Folios in Context: Collecting Shakespeare at the University of London
- The Library: The Transactions of the Bibliographical Society
- Oxford University Press
- Volume 19, Number 1, March 2018
- pp. 39-62
- Additional Information
- Purchase/rental options available:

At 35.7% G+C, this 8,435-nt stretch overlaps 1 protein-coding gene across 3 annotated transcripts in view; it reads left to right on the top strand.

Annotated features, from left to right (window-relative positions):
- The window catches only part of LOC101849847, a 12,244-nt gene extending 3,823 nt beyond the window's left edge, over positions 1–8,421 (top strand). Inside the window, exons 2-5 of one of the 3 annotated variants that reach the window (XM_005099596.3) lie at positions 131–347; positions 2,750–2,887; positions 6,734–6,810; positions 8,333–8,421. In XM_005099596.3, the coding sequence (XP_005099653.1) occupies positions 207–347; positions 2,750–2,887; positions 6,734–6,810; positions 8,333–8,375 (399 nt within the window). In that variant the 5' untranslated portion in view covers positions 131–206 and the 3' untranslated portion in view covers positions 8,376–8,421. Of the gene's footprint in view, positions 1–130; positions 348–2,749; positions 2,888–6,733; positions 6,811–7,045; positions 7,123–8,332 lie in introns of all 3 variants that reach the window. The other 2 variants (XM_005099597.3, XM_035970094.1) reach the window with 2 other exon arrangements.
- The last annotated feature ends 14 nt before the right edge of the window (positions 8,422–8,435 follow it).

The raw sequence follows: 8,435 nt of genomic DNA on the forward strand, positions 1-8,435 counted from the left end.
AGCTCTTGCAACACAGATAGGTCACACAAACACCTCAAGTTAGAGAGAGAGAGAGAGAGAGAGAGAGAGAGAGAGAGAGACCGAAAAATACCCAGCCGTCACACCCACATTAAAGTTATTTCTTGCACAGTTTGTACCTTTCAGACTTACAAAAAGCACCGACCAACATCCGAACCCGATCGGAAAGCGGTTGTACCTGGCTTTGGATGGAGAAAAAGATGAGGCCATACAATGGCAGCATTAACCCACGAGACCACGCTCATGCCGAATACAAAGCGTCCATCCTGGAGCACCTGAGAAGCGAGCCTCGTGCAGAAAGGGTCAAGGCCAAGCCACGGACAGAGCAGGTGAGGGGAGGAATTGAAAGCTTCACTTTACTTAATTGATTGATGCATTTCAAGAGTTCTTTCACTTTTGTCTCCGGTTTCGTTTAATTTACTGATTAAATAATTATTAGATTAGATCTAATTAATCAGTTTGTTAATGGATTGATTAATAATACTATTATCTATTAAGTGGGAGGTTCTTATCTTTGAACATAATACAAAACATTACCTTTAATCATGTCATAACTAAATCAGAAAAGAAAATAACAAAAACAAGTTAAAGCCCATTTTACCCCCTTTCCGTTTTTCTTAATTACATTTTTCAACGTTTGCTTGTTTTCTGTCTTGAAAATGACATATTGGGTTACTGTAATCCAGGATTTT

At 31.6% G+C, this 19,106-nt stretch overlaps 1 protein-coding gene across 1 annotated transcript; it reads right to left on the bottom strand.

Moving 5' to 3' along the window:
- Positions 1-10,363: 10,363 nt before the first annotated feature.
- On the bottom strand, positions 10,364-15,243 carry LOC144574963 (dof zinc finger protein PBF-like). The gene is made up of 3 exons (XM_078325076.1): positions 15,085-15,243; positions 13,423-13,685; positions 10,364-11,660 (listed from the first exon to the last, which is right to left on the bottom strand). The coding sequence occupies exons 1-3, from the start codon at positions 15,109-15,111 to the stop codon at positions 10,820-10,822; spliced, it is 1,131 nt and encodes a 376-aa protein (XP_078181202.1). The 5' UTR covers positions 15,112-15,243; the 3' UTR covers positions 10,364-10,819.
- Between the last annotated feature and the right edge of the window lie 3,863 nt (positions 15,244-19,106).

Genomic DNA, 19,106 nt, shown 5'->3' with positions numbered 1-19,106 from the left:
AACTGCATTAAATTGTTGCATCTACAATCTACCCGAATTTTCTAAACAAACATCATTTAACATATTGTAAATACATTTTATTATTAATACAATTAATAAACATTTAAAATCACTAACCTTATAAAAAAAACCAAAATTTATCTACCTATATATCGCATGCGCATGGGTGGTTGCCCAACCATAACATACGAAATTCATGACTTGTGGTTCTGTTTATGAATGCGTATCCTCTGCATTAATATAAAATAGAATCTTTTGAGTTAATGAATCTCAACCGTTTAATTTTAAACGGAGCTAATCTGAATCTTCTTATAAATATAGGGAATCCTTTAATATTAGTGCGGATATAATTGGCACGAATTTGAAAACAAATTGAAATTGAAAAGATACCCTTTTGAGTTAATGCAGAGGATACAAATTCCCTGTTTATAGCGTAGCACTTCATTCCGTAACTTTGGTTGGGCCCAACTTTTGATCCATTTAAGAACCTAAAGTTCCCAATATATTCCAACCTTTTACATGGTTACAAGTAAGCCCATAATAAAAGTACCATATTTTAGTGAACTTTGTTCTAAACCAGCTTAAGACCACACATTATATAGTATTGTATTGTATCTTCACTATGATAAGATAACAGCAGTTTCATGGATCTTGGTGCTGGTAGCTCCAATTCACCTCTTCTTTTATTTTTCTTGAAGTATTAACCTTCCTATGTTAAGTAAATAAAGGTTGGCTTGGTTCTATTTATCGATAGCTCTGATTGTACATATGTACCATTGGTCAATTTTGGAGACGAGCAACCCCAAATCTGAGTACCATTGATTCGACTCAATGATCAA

Shakespearean holdings at Senate House Library, University of London, shot into international prominence when in 2013 the then library director, Christopher Pressler, attempted to sell a set of the first four Shakespeare folios given to the University as part of a named special collection, to be kept together in perpetuity. By this time Shakespeare had long been described as a particular strength of the University Library, largely on the basis of its eleven seventeenth-century Shakespeare folios. Yet the Library had begun with negligible literary holdings. When it opened as the University of London Library in 1877, it did so merely with the nine-volume Cambridge edition of 1863–66, a volume of Shakespeare's poetry, and two translations of Hamlet. The current article discusses the background of those Folios, in particular the First Folio formerly owned by Sir Edwin Durning-Lawrence (noted in literature from 1821 onwards) and the set of Shakespeare folios from the library of Sir Louis Sterling. It looks at their earlier provenance and use in detail not provided by the censuses of First Folios, and explores their context within the collections of the Baconian Durning-Lawrence and the high-spot collector Sterling. The article further suggests the background which could have made an institution with no literary pretensions want the works of England's prominent playwright as means of enhancing national significance. It discusses the Library's treatment and appreciation of the Durning-Lawrence and Sterling collections and traces their influence on further acquisitions, especially under the guiding hand of University Librarian John Henry Pyle Pafford. And it shows the relationship between educational value and prestige in wanting to own antiquarian works pertaining to Shakespeare—the latter an element which no surrogate, printed or digital, can replace.